4 Common Places Where You Should Protect Your Hearing

FACT: Hearing loss is the 3rd most common chronic condition facing adults in the U.S, and 1 in every 4 Americans suffer from noise-induced hearing loss.

What is Noise-Induced Hearing Loss?

Noise-induced hearing loss can be caused by either a one-time exposure to a brief and intense sound, or by continuous exposure to loud noise over a long period of time. Sounds (how loud they are) are measured by its decibel level (dB). A dB of 85 and above can cause noise-induced hearing loss. The louder the sound, the shorter amount of time it takes to develop noise-induced hearing loss.

Hearing Loss Prevention is Important

Everyday environments can contribute to noise-induced hearing loss. It’s important to be aware of the average decibel levels that surround you on a daily basis. You may not even know some places could be putting your hearing at risk.

Here’s a list of 4 common places that may cause noise-induced hearing loss, as well as some tips on how to protect your hearing:

Work Environment

Did you know that occupational hearing loss is one of the most common work-related ailments in the U.S.? Many people are exposed to hazardous workplace noise on a daily basis. There are many jobs, such as construction, working at an airport or even musicians, that can be really hard on the ears.


Wear proper hearing protection, such as industrial grade earplugs or earmuffs. Try to limit your exposure to loud noise outside of your workday.

Large / Busy Cities

If you live or work in a city, you can be exposed to anywhere from 60 dB to 110 dB of sound, and big cities all over are already trying to create a safer “hearing” environment for all who work and live within city limits. New York City has even begun a 5-year study to monitor the sounds of Manhattan in an effort to identify unhealthy noise levels. There are even innovations being tested out, such as  “quiet concrete“ in Texas.


Simply be more mindful of your surroundings and reduce your exposure to loud noises as much as possible. If necessary, ask your local hearing care professional about available hearing protection products that may help you based on your specific environment.


It has been identified that excessive noise as one of the top complaints from people dining out. Just to give you an idea, here are some common decibel levels when dining out:

  • 80 dB in a dimly lit wine bar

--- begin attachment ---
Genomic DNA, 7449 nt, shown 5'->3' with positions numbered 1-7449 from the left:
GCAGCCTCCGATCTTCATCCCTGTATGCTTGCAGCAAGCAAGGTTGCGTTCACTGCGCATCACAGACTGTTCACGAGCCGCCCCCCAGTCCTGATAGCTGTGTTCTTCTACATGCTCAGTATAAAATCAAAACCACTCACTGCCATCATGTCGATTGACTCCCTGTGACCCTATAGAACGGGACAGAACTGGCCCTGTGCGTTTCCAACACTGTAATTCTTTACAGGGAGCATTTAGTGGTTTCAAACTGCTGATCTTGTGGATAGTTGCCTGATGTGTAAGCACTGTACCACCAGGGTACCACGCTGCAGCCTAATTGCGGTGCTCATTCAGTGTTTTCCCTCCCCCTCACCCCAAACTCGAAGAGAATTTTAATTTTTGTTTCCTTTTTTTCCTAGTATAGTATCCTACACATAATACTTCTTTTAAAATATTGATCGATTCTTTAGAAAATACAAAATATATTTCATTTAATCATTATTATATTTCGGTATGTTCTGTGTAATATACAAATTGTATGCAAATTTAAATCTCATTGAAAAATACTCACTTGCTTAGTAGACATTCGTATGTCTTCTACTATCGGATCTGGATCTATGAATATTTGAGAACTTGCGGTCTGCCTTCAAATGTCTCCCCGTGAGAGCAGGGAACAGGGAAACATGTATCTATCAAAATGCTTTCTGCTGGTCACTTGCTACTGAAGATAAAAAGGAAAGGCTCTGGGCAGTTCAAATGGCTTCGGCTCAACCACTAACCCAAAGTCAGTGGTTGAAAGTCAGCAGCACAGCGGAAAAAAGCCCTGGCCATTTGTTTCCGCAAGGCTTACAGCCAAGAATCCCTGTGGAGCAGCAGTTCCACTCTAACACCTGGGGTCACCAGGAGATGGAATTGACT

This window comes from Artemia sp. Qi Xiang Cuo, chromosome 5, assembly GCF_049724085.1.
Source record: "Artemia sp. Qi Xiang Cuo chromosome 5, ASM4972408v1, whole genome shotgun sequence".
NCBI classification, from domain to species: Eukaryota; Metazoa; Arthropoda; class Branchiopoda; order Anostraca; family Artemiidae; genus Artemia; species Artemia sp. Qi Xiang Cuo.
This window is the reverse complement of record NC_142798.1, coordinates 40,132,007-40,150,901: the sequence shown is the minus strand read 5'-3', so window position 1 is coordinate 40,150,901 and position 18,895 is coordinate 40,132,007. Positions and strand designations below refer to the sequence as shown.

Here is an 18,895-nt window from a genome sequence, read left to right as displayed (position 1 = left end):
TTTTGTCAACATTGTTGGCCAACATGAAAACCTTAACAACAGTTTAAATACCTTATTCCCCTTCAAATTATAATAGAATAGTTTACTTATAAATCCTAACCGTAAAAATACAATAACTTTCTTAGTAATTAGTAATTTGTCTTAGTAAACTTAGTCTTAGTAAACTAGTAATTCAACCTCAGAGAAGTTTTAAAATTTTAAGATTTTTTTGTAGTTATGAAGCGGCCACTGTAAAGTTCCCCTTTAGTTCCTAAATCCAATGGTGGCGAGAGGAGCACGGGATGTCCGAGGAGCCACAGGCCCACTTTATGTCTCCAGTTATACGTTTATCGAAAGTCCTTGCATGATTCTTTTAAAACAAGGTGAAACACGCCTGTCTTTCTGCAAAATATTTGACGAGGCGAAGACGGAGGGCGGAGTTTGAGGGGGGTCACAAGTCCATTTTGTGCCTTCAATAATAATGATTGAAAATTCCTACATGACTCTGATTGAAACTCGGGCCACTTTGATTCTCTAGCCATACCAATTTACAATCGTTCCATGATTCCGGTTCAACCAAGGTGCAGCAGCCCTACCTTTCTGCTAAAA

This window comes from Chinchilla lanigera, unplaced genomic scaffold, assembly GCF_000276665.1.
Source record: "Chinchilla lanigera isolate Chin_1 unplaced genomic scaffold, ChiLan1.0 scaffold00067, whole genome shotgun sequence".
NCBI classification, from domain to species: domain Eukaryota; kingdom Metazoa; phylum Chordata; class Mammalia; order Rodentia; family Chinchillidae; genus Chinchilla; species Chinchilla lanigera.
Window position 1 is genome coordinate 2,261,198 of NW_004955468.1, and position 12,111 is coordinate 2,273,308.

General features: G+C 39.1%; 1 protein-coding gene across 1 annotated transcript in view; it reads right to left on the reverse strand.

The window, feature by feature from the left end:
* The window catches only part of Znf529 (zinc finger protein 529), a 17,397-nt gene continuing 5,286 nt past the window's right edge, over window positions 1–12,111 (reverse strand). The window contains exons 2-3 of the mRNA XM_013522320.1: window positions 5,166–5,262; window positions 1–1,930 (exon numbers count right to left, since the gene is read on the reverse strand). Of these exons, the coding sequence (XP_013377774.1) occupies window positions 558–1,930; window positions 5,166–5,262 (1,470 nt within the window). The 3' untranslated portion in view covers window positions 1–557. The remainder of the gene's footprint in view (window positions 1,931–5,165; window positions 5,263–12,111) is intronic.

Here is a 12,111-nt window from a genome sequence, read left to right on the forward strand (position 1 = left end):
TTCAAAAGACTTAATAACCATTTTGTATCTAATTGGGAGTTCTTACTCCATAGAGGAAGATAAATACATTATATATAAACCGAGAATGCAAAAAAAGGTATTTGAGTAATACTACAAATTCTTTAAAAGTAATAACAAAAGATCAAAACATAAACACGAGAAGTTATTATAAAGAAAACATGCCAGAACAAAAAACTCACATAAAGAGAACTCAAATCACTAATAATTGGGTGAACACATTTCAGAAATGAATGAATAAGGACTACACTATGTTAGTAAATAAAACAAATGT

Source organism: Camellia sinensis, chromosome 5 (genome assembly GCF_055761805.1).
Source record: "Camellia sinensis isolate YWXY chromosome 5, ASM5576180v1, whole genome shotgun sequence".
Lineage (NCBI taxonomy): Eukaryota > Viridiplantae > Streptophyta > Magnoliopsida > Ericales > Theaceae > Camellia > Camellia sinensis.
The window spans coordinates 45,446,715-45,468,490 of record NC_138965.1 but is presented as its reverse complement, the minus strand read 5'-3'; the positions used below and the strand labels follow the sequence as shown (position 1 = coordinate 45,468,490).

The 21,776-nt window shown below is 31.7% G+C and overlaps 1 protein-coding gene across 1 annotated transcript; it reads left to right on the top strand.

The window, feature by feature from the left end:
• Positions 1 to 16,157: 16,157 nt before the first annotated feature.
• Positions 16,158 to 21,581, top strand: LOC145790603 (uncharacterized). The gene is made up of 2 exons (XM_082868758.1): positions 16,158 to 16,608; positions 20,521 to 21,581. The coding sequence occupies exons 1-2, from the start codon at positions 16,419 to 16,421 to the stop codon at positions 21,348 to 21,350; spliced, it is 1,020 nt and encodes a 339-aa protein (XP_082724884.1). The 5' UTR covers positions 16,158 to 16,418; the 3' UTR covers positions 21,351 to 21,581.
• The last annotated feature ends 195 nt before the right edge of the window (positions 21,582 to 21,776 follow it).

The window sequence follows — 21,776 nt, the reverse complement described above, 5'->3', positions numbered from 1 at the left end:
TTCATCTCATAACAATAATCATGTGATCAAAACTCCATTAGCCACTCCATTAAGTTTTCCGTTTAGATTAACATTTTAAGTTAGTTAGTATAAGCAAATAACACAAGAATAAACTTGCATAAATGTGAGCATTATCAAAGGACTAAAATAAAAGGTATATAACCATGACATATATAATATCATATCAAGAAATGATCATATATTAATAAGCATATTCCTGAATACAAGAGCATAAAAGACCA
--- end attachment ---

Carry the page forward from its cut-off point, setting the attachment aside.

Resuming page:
• 86 dB at a food court during lunch hours
  • 90 dB at a bar / brew pub on a Friday night during happy hour

Remember this, if you need to shout so the person across the table from you can hear, you’re likely being exposed to too much “loud” noise.


“There’s an app for that!” There is an app which is available on your smartphone (it’s called SoundPrint) that allows you to explore “quiet” restaurant venues in your city. The list or venues are actually curated by other users who want to protect their hearing as well. So if you don’t see you favorite “quiet” place on the app, you can add it yourself.


For most people, loud music is a part of the concert experience. But as you may already know, high volume levels from loudspeakers can lead to noise-induced hearing loss or tinnitus, with sounds hitting up to 120 db at some concerts.

FACT: According to the American Hearing Research Foundation, more than 15 minutes of exposure at this level can cause hearing loss or tinnitus. 


Follow these tips when you attend your next concert:

  • Choose your seat wisely – Consider seat proximity to speakers when choosing your spot. Try to site at a reasonable distance from the stage and array of loudspeakers. While the front row offers the best view, it is the worst place for your ears.
  • Use hearing protection – Consider using noise-cancelling headphones or earplugs when attending a loud concert. Usually, volume levels are so high that you will still be able to enjoy the music while wearing hearing protection.
  • Check & be aware of the decibel levels – There are mobile apps available that allow you to check volume levels at concerts.  If it is too loud, make an attempt to move to a quieter area.
  • Take a break – If you simply must experience loud music without hearing protection, try to limit your exposure. Even a 1-minute break from the action can give your ears a rest and help prevent hearing damage.

Remember, noise-induced hearing loss is preventable!

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